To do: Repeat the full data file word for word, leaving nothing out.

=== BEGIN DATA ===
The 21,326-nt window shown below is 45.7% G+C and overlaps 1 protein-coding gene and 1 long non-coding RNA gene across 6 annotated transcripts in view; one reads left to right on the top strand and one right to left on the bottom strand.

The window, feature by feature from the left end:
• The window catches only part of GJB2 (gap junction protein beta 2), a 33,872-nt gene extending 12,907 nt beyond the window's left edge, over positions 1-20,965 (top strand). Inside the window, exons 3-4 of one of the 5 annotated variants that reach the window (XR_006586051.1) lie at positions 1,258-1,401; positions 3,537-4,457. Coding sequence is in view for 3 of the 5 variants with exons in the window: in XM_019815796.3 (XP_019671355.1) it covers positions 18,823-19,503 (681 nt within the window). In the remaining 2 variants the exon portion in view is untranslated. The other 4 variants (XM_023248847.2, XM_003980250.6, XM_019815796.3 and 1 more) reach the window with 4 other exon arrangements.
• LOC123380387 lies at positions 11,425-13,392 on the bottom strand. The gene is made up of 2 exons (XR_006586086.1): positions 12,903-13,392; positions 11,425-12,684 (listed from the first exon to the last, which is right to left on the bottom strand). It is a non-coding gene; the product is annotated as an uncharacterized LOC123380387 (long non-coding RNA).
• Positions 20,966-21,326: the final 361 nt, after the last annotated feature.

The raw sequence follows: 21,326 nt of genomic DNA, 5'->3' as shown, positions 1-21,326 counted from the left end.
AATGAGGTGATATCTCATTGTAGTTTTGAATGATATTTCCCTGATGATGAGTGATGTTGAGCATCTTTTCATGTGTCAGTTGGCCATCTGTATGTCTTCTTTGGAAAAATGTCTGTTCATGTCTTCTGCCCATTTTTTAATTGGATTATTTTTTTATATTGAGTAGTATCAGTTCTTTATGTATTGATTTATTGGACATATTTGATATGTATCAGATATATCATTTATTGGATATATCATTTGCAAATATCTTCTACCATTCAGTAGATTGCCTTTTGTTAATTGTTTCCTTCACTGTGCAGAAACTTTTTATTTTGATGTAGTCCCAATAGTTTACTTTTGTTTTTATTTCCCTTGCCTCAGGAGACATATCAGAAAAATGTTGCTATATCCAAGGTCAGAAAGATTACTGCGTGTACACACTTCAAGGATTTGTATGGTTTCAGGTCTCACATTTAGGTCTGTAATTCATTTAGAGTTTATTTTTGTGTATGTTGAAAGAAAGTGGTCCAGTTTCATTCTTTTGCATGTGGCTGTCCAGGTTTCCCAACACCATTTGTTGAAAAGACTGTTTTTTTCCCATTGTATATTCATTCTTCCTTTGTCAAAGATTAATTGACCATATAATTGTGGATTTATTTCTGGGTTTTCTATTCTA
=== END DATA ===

The 21,326-nt window shown below is 45.7% G+C and overlaps 1 protein-coding gene and 1 long non-coding RNA gene across 6 annotated transcripts in view; one reads left to right on the top strand and one right to left on the bottom strand.

The window, feature by feature from the left end:
• The window catches only part of GJB2 (gap junction protein beta 2), a 33,872-nt gene extending 12,907 nt beyond the window's left edge, over positions 1-20,965 (top strand). Inside the window, exons 3-4 of one of the 5 annotated variants that reach the window (XR_006586051.1) lie at positions 1,258-1,401; positions 3,537-4,457. Coding sequence is in view for 3 of the 5 variants with exons in the window: in XM_019815796.3 (XP_019671355.1) it covers positions 18,823-19,503 (681 nt within the window). In the remaining 2 variants the exon portion in view is untranslated. The other 4 variants (XM_023248847.2, XM_003980250.6, XM_019815796.3 and 1 more) reach the window with 4 other exon arrangements.
• LOC123380387 lies at positions 11,425-13,392 on the bottom strand. The gene is made up of 2 exons (XR_006586086.1): positions 12,903-13,392; positions 11,425-12,684 (listed from the first exon to the last, which is right to left on the bottom strand). It is a non-coding gene; the product is annotated as an uncharacterized LOC123380387 (long non-coding RNA).
• Positions 20,966-21,326: the final 361 nt, after the last annotated feature.

The raw sequence follows: 21,326 nt of genomic DNA, 5'->3' as shown, positions 1-21,326 counted from the left end.
AATGAGGTGATATCTCATTGTAGTTTTGAATGATATTTCCCTGATGATGAGTGATGTTGAGCATCTTTTCATGTGTCAGTTGGCCATCTGTATGTCTTCTTTGGAAAAATGTCTGTTCATGTCTTCTGCCCATTTTTTAATTGGATTATTTTTTTATATTGAGTAGTATCAGTTCTTTATGTATTGATTTATTGGACATATTTGATATGTATCAGATATATCATTTATTGGATATATCATTTGCAAATATCTTCTACCATTCAGTAGATTGCCTTTTGTTAATTGTTTCCTTCACTGTGCAGAAACTTTTTATTTTGATGTAGTCCCAATAGTTTACTTTTGTTTTTATTTCCCTTGCCTCAGGAGACATATCAGAAAAATGTTGCTATATCCAAGGTCAGAAAGATTACTGCGTGTACACACTTCAAGGATTTGTATGGTTTCAGGTCTCACATTTAGGTCTGTAATTCATTTAGAGTTTATTTTTGTGTATGTTGAAAGAAAGTGGTCCAGTTTCATTCTTTTGCATGTGGCTGTCCAGGTTTCCCAACACCATTTGTTGAAAAGACTGTTTTTTTCCCATTGTATATTCATTCTTCCTTTGTCAAAGATTAATTGACCATATAATTGTGGATTTATTTCTGGGTTTTCTATTCTA